The Tree of Wisdom: Rabbi Isak Alfassi

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For the 905th Memorial of the Passing of the Rabbi [on May 4, 2008 / 10 Iyar 5769]

© Shelomo Alfassa

The crusades which started in the beginning of the last millennium virtually destroyed Jewish intellectual life. It suppressed and almost brought an end to the Jewish creative process in the middle European countries and the holy land. It was during this period, that further development of the Talmud passed to Jews living in Iberia and North Africa. Remembered nearly one thousand years later, Rabbi Isak Alfassi (RIF) is still today considered one of the most influential Talmudists of all time, a man who brought a close to the Geonic Period (c. 589 CE - 1030 CE).

Born in the Spring of 4773 (1013 CE) in Qal'at Hammad, Algeria was Isak ibn Yossef, known to history as Rabbi Isak Alfassi. He was one of the greatest codifier of Jewish law of his time, writing the most important Jewish code, prior to Maimonides Mishna Tora. Alfassi bridged a major link between the tradition of the gaonim (rabbinical leaders) who headed the ancient Talmudic yeshivot (rabbinical colleges) of Babylonia, and the burgeoning aljamas (Jewish communities) in Al-Andalus, Muslim Spain.

After studying in Kairuan, a scholarly Jewish community and main intellectual center on the east coast of Tunisia, he settled in Fez, Morocco. Alfassi is best known for his brilliant legal code, Sefer ha-Halakhot (Book of Laws). His work was extremely popular, and was revered by the Iberian and French scholars of his day. In his Book of Laws he summarized the discussions of the Talmud; he preserved the order in which they were written; he formulated his own decisions; and he did it all to make the Talmud more digestible for the community. This work, and hundreds of his written opinions (responsa), earned him a reputation as the first of the great codifiers after the finalization and closing of the Talmud.

Rabbi Alfassi's writings allowed a wider audience to have access to understanding the Talmud and thus to interpret Jewish law. In doing so, his work superseded study of the original Talmud in many locations. This smaller, more comprehensive, easier to understand version became the standard of the Jewish world, being known as the Talmud Kattan or "miniature Talmud." Many decades later, Maimonides called it, "the flower of all post-Talmudic rabbinic literature." As an independent thinker, Alfassi dared to differ from the gaonim, all the while respecting them. He established a great number of methodical rules for the interpretation of the Talmud. Not only did he give the law in accordance with his own judgment, but he also cited the relevant passage in the Talmud dealing directly or indirectly with the subject at hand. By removing the material not affecting contemporary life outside of ancient Jerusalem (i.e. animal sacrifices and ritual purity), he was able to concentrate on expanding upon items related to everyday life. In doing so, Alfassi brought a better understanding of the Talmud, and thus Judaism, to the lives of ordinary Jews.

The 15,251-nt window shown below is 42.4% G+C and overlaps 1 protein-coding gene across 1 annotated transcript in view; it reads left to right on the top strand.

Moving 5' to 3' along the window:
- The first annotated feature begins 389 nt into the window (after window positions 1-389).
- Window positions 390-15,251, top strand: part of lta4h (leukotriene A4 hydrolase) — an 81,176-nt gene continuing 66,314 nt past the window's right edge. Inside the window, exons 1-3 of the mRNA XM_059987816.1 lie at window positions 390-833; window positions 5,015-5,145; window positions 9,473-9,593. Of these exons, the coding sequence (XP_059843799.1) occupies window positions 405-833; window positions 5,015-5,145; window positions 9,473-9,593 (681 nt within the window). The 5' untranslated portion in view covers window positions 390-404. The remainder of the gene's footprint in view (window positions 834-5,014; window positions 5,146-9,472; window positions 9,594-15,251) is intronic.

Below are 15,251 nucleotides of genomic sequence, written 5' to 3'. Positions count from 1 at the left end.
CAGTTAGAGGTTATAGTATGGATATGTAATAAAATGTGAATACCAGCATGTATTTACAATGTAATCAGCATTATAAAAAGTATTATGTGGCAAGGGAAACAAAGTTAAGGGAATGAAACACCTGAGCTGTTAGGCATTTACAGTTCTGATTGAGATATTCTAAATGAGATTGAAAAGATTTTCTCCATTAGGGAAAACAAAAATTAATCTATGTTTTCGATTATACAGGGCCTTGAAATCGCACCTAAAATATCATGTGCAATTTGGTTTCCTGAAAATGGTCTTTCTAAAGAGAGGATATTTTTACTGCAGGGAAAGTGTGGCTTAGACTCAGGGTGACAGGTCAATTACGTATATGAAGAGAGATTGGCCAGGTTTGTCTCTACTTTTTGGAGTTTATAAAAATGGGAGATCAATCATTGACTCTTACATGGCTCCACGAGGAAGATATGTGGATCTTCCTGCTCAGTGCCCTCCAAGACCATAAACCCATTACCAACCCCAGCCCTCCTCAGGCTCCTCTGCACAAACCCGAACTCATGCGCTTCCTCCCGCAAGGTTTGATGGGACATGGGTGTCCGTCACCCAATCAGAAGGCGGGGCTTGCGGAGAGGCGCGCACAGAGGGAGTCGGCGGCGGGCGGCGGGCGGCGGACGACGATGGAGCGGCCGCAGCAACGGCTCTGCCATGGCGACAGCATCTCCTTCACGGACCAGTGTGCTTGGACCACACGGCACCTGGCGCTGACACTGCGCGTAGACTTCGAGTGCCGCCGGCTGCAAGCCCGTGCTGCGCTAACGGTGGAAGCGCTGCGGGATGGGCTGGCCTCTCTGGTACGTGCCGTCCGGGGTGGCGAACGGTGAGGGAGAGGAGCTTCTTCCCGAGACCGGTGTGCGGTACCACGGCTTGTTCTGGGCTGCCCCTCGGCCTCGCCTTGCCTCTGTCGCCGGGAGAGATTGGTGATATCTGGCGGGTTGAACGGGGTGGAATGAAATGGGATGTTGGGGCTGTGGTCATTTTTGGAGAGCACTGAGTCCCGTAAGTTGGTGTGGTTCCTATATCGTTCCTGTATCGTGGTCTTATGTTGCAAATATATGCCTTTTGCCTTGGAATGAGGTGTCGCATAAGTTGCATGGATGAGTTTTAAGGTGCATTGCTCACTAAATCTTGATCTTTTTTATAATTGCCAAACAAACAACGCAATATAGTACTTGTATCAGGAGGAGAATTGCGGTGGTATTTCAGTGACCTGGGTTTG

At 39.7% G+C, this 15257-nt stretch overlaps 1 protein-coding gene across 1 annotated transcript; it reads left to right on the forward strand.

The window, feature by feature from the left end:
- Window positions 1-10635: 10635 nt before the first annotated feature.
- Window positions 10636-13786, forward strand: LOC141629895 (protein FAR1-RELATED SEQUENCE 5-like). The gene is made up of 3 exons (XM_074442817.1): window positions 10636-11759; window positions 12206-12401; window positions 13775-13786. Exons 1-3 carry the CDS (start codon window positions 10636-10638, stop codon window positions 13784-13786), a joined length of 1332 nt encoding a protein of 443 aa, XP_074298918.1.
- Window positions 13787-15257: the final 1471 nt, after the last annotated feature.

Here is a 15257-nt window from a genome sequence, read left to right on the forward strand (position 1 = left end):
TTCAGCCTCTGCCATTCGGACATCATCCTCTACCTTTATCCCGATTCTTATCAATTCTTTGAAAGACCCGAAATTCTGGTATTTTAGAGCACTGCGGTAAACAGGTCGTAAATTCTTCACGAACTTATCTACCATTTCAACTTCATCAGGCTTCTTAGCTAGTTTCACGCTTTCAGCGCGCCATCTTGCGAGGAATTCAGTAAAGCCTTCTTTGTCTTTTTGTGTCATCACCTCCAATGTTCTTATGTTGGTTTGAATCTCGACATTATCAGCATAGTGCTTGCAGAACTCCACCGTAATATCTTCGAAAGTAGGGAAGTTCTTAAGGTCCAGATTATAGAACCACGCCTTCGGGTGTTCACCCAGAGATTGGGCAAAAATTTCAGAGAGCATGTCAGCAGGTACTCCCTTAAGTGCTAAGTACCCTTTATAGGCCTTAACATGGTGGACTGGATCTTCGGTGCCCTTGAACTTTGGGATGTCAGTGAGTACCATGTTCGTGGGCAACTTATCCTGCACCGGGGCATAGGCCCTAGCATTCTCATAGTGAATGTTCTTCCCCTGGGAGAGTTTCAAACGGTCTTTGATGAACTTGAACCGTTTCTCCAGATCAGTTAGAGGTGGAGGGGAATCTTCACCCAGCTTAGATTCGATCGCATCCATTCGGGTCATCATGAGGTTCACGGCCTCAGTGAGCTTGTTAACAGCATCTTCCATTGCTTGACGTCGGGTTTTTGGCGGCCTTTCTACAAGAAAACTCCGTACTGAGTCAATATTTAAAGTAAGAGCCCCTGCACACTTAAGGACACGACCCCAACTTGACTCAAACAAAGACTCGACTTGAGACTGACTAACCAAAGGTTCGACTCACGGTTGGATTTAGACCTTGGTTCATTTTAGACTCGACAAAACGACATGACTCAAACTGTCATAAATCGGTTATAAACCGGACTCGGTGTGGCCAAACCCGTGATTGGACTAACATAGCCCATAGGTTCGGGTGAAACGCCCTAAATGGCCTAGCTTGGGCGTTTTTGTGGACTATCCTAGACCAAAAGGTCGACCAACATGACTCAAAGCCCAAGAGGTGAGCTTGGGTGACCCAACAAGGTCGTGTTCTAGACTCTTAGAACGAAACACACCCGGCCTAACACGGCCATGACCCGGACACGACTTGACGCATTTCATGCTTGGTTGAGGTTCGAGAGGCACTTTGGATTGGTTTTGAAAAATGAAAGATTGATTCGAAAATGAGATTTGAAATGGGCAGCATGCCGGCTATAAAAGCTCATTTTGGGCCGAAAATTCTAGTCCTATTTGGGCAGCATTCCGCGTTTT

During his lifetime, Alfassi was considered one of the foremost and final authorities on the Talmud, and in time, many commentaries were written in regard to his work. Years later, his work itself had become the center and subject of a vast literature. Alfassi influenced several great Jewish scholars over succeeding centuries. Maimonides, who studied under Rabbi Joseph ibn Migash [a prodigy of Alfassi] wrote that Alfassi's work: "has superseded all the gaonic codes…for it contains all the decisions and laws which we need in our day…" Obviously, Maimonides had great praise for Alfassi, this is demonstrated in his Mishnah Tora where he seems to strategically omit any reference to the gaonim, while continuing to praise Alfassi.